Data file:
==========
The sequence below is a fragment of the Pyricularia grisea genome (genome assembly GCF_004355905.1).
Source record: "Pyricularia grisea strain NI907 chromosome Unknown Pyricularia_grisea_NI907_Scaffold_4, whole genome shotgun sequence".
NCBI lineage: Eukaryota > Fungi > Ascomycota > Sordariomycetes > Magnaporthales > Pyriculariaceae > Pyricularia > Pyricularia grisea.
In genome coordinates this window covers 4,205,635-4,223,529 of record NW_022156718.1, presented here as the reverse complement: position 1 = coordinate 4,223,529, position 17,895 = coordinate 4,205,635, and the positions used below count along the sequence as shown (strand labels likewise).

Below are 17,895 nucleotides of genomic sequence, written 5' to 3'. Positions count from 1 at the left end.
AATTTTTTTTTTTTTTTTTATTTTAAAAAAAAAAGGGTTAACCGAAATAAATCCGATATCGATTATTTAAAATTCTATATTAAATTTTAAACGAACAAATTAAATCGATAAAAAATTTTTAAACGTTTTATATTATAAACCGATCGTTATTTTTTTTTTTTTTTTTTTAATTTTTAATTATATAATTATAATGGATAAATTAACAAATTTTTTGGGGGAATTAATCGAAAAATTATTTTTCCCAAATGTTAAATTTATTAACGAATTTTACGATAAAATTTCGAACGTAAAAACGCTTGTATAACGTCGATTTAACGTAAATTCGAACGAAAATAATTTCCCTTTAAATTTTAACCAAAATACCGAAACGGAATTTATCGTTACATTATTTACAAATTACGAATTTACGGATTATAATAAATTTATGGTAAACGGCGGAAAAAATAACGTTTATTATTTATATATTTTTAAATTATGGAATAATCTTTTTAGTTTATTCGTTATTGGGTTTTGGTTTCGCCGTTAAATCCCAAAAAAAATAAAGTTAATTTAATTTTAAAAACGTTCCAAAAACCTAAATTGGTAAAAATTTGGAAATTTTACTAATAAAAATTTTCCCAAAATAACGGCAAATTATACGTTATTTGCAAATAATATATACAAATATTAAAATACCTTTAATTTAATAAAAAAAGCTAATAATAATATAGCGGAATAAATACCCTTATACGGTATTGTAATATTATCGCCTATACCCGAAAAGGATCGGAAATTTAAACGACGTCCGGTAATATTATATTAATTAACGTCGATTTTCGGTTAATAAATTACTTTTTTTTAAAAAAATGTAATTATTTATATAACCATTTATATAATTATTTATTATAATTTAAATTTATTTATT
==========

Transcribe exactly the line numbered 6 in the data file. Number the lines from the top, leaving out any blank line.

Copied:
AATTTTTTTTTTTTTTTTTATTTTAAAAAAAAAAGGGTTAACCGAAATAAATCCGATATCGATTATTTAAAATTCTATATTAAATTTTAAACGAACAAATTAAATCGATAAAAAATTTTTAAACGTTTTATATTATAAACCGATCGTTATTTTTTTTTTTTTTTTTTTAATTTTTAATTATATAATTATAATGGATAAATTAACAAATTTTTTGGGGGAATTAATCGAAAAATTATTTTTCCCAAATGTTAAATTTATTAACGAATTTTACGATAAAATTTCGAACGTAAAAACGCTTGTATAACGTCGATTTAACGTAAATTCGAACGAAAATAATTTCCCTTTAAATTTTAACCAAAATACCGAAACGGAATTTATCGTTACATTATTTACAAATTACGAATTTACGGATTATAATAAATTTATGGTAAACGGCGGAAAAAATAACGTTTATTATTTATATATTTTTAAATTATGGAATAATCTTTTTAGTTTATTCGTTATTGGGTTTTGGTTTCGCCGTTAAATCCCAAAAAAAATAAAGTTAATTTAATTTTAAAAACGTTCCAAAAACCTAAATTGGTAAAAATTTGGAAATTTTACTAATAAAAATTTTCCCAAAATAACGGCAAATTATACGTTATTTGCAAATAATATATACAAATATTAAAATACCTTTAATTTAATAAAAAAAGCTAATAATAATATAGCGGAATAAATACCCTTATACGGTATTGTAATATTATCGCCTATACCCGAAAAGGATCGGAAATTTAAACGACGTCCGGTAATATTATATTAATTAACGTCGATTTTCGGTTAATAAATTACTTTTTTTTAAAAAAATGTAATTATTTATATAACCATTTATATAATTATTTATTATAATTTAAATTTATTTATT